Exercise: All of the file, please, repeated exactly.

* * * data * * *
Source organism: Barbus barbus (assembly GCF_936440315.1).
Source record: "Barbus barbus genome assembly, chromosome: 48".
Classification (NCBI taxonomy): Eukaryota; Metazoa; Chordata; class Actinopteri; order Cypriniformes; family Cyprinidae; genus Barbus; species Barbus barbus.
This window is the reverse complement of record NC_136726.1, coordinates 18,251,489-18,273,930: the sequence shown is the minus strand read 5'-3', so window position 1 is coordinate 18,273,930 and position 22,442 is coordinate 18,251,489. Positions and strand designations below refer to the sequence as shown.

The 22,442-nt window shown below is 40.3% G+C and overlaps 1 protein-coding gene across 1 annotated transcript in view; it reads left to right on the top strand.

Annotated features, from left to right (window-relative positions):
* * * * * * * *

Source organism: Barbus barbus (assembly GCF_936440315.1).
Source record: "Barbus barbus genome assembly, chromosome: 48".
Classification (NCBI taxonomy): Eukaryota; Metazoa; Chordata; class Actinopteri; order Cypriniformes; family Cyprinidae; genus Barbus; species Barbus barbus.
This window is the reverse complement of record NC_136726.1, coordinates 18,251,489-18,273,930: the sequence shown is the minus strand read 5'-3', so window position 1 is coordinate 18,273,930 and position 22,442 is coordinate 18,251,489. Positions and strand designations below refer to the sequence as shown.

The 22,442-nt window shown below is 40.3% G+C and overlaps 1 protein-coding gene across 1 annotated transcript in view; it reads left to right on the top strand.

Annotated features, from left to right (window-relative positions):